(photo and house of doss courtesy of andy wallis)
So though I was committed to working with a community group at the Conwy Feast Festival this weekend when the half expected announcement (confirmed to me in person by Mr Broadrick at Nantes Airport ) that Godflesh were added to the bill of this annual 3 day noise-fest in their old home town, something had to be done. This something consisted of working the Saturday morning, jumping on train down to Brum to get there for soon after 3 and meet up in the ‘flesh with another (online) community group andjoy the best of both worlds.
As we enjoyed an appropriate Bark At The Moon and a pint of Pooh at the excellent The Anchor just around the corner these fine fellows related how they had already enjoyed the first nights events, headed up by Napalm Death. Apparently, though, the fact that the concrete was still setting in one of the venues had meant a shift around of performance space which sounded a bit manic. When we got into the converted factory units when it opened up around 4 I found things almost totally rejigged from the last time I had been there (4 years ago already, jeez, www.link2wales.co.uk/gig06/shitmat.htm) .
The first port of urgent call though was the Theatre Place, a small plush seated venue for a gathering entitled “The Sirens of Sparkhill”, not some Brummie burlesque troupe but a live interview/discussion by original Doom singer Johnny with Napalm Death past and present, Nik Bullen, Justin Broadrick and Barney Greenway. While the joy of seeing these legends gathered to have a natter was great in itself it was also enthralling, revelatory and at times hilarious. So much so that while I thought I’d be dipping out after a bit to go and see Eagle Twin live I was pretty transfixed to the end. An excellent laid back opening.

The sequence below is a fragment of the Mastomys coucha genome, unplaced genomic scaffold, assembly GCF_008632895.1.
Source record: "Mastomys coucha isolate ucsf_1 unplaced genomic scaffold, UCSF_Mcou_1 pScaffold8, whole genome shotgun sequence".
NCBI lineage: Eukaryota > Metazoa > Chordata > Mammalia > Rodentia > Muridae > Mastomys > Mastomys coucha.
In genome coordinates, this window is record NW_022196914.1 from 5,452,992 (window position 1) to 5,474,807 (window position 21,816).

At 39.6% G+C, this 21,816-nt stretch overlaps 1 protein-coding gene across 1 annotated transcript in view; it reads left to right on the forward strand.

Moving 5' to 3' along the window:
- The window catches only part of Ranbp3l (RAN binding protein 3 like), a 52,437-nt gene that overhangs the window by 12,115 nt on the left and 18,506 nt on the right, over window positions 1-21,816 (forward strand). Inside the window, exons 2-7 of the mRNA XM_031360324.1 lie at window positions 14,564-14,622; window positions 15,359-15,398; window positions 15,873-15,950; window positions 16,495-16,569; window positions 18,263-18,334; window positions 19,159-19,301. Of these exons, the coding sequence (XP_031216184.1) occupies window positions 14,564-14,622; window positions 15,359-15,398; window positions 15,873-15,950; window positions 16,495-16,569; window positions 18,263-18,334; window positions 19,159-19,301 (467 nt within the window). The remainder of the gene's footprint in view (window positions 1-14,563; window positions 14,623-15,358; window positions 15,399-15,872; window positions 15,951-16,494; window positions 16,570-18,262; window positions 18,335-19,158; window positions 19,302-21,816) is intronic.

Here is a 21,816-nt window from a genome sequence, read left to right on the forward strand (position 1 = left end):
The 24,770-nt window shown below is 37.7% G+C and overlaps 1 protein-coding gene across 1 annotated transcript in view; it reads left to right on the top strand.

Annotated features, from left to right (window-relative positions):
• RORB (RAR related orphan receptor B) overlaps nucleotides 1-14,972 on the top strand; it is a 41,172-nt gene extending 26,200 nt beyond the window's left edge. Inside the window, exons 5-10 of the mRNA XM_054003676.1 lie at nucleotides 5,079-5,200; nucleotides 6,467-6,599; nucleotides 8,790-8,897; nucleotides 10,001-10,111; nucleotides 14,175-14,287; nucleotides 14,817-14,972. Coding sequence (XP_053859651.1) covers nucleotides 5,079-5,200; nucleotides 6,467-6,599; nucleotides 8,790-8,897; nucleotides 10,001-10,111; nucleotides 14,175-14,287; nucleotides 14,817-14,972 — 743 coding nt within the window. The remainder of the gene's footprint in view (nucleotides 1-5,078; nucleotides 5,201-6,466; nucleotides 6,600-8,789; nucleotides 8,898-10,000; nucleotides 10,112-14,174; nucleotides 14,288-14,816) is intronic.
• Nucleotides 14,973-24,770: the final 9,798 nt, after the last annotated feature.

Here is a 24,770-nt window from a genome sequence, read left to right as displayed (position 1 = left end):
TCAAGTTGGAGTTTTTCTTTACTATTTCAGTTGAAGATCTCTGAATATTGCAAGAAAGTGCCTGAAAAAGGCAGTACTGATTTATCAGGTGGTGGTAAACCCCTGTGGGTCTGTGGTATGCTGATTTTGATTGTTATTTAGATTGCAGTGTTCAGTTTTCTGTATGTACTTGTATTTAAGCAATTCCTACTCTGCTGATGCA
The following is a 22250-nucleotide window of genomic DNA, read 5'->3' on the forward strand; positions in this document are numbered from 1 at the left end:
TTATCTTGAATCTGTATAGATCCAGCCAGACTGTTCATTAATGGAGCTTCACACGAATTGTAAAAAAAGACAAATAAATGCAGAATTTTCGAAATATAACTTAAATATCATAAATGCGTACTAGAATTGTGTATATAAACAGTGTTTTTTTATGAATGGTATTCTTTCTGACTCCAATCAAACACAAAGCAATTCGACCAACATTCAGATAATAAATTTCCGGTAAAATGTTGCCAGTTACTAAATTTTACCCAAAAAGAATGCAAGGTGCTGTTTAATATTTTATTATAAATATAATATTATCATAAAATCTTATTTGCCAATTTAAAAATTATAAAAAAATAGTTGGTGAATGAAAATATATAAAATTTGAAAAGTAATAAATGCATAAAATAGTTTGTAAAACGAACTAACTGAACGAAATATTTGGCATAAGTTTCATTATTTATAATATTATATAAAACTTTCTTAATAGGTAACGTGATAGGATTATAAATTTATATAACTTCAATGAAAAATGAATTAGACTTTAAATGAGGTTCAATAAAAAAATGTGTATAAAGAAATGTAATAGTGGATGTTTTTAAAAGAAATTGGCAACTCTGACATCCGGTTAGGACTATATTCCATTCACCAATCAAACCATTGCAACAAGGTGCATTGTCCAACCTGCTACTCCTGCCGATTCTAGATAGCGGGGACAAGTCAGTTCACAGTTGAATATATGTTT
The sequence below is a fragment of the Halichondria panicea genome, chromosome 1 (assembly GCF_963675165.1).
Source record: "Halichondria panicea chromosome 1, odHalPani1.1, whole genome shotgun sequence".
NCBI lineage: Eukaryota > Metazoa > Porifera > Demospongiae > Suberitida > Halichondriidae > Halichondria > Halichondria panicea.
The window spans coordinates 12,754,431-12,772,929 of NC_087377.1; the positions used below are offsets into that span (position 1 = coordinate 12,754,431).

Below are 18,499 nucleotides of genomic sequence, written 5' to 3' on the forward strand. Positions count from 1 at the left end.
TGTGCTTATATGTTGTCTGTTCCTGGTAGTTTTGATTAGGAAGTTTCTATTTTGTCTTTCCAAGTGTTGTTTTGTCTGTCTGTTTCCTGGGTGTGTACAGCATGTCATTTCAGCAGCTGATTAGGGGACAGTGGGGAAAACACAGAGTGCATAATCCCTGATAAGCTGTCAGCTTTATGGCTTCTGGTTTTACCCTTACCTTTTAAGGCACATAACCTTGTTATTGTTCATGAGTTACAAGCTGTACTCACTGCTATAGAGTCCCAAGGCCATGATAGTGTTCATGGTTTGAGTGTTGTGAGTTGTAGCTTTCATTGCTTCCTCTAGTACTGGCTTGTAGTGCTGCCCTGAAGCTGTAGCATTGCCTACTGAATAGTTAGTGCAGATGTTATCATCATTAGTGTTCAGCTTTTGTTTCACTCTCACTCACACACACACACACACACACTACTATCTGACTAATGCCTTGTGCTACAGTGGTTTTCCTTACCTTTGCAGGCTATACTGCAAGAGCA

Settling into things with piss and pint and meeting up with friends old and new, then returned to the Theatre to catch some of Breach, Nik Bullen’s solo vocal experimentation set. Intriguing and ethereal as it was I was soon guided on to the new large Space 2 stage that hadn’t been ready last night. What a fantastic setting, as we passed under the huge underlit viaduct arches past the wafts of the food stalls to enter what resembled a big warehouse. The draw here was Gnaw, a new sludgey doom project from Alan Dubin the ex-Khanate vocalist, but not having heard much of theirs’ I was able to experience it without much preconception. And enjoy, crushing drawn out riffs and a hypnotic rhythm to the drums, with the vocals initially a haunting whisper before progressing to gut-wrenching cathartic harshness. Lots of atmospheric samples and effects too, worked well with the first view of the big projection screens around the stage.